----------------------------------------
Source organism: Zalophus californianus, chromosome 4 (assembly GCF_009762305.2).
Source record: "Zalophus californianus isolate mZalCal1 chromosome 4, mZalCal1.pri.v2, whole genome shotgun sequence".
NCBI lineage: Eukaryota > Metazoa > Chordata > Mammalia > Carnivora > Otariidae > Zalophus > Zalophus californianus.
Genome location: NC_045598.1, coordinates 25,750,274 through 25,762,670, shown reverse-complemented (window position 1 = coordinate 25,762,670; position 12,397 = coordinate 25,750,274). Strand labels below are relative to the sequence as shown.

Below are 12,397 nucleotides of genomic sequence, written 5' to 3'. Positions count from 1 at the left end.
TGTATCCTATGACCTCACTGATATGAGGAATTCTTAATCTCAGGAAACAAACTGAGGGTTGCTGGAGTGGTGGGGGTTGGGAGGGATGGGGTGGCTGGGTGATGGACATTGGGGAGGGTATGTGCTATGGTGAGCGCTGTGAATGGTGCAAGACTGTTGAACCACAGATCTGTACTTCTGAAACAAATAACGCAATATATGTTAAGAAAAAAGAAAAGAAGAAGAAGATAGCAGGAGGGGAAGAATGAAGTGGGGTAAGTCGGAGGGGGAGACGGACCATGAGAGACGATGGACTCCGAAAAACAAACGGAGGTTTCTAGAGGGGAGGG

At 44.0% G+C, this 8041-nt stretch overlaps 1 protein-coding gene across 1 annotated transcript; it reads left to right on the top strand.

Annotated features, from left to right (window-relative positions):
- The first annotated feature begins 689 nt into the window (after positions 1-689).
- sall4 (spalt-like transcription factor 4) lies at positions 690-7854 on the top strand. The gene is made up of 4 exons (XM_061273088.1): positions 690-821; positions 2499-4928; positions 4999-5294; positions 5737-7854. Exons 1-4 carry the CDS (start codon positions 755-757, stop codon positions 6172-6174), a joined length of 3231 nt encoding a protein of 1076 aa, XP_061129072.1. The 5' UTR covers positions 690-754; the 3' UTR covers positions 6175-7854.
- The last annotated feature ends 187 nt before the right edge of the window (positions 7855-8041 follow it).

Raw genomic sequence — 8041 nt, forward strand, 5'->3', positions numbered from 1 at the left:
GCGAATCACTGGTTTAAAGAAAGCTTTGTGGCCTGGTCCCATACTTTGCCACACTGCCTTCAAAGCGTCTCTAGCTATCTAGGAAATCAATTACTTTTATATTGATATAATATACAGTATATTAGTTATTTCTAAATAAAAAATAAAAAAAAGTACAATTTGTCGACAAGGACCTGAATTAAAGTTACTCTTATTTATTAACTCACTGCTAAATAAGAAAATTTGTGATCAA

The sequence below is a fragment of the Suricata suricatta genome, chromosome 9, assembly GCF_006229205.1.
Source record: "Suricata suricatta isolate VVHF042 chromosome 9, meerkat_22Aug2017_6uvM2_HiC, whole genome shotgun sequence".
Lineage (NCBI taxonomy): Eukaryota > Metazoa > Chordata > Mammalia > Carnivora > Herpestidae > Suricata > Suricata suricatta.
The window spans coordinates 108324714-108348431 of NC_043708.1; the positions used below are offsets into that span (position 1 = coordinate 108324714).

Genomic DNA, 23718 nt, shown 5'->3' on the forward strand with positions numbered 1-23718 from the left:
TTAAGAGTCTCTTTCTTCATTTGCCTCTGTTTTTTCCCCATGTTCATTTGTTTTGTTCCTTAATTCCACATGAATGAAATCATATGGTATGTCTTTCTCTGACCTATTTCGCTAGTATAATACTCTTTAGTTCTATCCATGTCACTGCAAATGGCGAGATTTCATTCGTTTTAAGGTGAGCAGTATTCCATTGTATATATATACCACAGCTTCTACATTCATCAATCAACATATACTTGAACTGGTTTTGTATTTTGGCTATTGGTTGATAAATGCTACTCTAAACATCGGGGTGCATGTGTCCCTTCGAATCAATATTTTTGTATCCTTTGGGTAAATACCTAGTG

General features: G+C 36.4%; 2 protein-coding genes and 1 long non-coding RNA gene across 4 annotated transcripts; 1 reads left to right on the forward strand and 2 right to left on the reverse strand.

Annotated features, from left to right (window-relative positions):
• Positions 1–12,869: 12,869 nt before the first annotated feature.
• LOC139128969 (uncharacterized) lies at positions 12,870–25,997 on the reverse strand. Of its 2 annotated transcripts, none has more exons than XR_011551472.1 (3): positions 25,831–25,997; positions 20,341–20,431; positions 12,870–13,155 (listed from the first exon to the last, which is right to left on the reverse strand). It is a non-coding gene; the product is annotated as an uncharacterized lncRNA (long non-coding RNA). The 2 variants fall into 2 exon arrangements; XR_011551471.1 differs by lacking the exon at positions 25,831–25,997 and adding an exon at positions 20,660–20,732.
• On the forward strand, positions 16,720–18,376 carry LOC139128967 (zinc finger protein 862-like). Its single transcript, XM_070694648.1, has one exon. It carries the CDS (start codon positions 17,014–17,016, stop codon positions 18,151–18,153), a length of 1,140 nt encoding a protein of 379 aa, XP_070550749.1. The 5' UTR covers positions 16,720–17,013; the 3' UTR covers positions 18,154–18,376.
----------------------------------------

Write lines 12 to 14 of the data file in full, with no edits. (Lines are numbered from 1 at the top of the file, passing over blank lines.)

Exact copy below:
Raw genomic sequence — 8041 nt, forward strand, 5'->3', positions numbered from 1 at the left:
GCGAATCACTGGTTTAAAGAAAGCTTTGTGGCCTGGTCCCATACTTTGCCACACTGCCTTCAAAGCGTCTCTAGCTATCTAGGAAATCAATTACTTTTATATTGATATAATATACAGTATATTAGTTATTTCTAAATAAAAAATAAAAAAAAGTACAATTTGTCGACAAGGACCTGAATTAAAGTTACTCTTATTTATTAACTCACTGCTAAATAAGAAAATTTGTGATCAA

The sequence below is a fragment of the Suricata suricatta genome, chromosome 9, assembly GCF_006229205.1.